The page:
Casting on in crochet – the slip knot

Casting on in crochet is pretty straightforward.  If you already know how to make a slip knot, you’re all set.  The basic idea is to make a slip knot in the working yarn and place the slip knot onto the hook.  The slip knot is perfect for this application because it can be tightened and loosened as needed.  For those who don’t know how to make a slip knot (I had to learn it too!), I’ll provide a tutorial here.  There are many ways to make a slip knot and they all follow the same idea of pulling a loop through a loop.  This tutorial follows the method I learned. 

​I’d like to define two terms before we get started.  You will be working with a ball or skein of yarn which is made up of one very long strand of yarn which has been wound up to form that ball or skein.  Typically one end will be inside the ball (sometimes available to work with – center pull ball or skein)  and the other end of the yarn strand will be available on the outside of the ball.  For this tutorial you will be working with only one end of the strand that makes up your ball.  Pulling on an end unwinds some of the ball.  There will be times when you are instructed to work with your yarn “tail” or your “working yarn”.  These labels are used to describe which end of the unwound yarn to focus on.  Your working yarn is the end of the unwound yarn connected to the yarn ball.  The tail of your unwound yarn is the yarn at the end opposite your working yarn – the end where the yarn is not connected to anything because it has been cut.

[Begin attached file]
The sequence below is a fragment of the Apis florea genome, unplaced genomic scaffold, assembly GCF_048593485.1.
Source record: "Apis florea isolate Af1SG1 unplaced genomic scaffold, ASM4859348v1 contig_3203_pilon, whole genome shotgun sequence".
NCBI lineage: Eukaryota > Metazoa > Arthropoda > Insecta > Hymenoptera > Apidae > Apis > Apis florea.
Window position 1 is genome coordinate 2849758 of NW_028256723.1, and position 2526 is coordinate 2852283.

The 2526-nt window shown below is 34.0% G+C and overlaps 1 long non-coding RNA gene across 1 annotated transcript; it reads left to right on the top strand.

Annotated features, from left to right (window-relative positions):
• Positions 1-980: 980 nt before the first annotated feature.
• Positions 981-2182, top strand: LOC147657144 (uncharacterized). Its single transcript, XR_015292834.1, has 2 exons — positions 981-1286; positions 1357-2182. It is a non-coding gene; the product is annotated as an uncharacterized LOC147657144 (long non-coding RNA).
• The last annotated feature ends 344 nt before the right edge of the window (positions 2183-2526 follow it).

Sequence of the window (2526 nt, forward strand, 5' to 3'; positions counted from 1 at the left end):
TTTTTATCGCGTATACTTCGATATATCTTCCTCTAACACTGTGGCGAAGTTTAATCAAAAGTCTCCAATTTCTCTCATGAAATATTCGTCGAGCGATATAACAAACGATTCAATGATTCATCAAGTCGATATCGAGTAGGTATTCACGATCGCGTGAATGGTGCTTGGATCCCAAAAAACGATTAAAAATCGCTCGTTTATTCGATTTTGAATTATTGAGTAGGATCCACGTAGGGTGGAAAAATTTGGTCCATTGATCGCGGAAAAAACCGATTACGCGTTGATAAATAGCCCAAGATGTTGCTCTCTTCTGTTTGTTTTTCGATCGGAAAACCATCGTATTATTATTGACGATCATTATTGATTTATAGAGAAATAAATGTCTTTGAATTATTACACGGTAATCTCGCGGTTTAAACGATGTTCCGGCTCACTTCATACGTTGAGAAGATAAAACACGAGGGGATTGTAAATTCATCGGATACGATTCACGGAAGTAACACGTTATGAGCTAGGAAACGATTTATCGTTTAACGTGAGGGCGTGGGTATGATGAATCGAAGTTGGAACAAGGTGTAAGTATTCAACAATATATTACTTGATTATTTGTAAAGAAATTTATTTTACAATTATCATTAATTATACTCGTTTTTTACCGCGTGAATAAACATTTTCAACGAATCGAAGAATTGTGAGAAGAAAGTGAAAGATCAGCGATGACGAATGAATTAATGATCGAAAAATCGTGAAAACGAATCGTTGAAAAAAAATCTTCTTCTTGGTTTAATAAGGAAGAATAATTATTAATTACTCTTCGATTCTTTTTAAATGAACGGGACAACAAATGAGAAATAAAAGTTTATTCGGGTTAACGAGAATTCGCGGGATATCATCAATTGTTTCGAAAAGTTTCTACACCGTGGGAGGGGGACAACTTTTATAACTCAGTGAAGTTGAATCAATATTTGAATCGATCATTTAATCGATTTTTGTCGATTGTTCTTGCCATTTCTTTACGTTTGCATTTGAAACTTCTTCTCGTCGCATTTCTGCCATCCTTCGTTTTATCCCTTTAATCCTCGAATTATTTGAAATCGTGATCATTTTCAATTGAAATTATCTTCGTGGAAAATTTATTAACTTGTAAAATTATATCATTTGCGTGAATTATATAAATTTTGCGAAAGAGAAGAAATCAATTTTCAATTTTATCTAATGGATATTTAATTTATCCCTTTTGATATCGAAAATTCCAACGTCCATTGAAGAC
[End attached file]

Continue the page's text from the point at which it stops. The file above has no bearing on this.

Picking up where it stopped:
Now, on to making the slip knot.  First you will drape the yarn over your non-dominant hand with about 6″ of the tail hanging down in front across your palm and the working yarn hanging down across the backs of your fingers.
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Left-Handed
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Right-Handed

Next, you will bring the working yarn under your fingers, up across the front of your fingers, then cross it over the tail and release it to hang down the backs of your fingers again. This makes a complete loop around your fingers. I typically use the three longest fingers as shown in the picture below.

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Left-Handed
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Right-Handed

Now it’s time to grab your crochet hook (or you can use the fingers of your other hand). Slip the crochet hook under the loop around your fingers (on the non-palm side of the hand), grab hold of the working yarn that is dangling back there and pull the working yarn through the loop toward you. You have pulled “a loop through a loop”.

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Left-Handed
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Right-Handed

The piece of working yarn that was just pulled through the loop on your fingers is the loop of the slip knot that will stay on your hook.

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Left-Handed
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Right-Handed

Keeping the loop on your hook, remove your fingers from the loop they are in. Pull on the tail to gently snug closed the knot. It shouldn’t be tight.

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Left-Handed
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Right-Handed

Then, pull on the working yarn gently to snug it up loosely to your hook. All finished!

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Left-Handed
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Right-Handed

Crochet patterns will never tell you to make a slip knot to get started. They assume that you know to do this. Whether you are crocheting a flat piece (back and forth like a dishcloth) or crocheting in the round (making a seamless tube or circle), you will always begin with slip knot. Even a magic ring cast on is built off of a slip knot.

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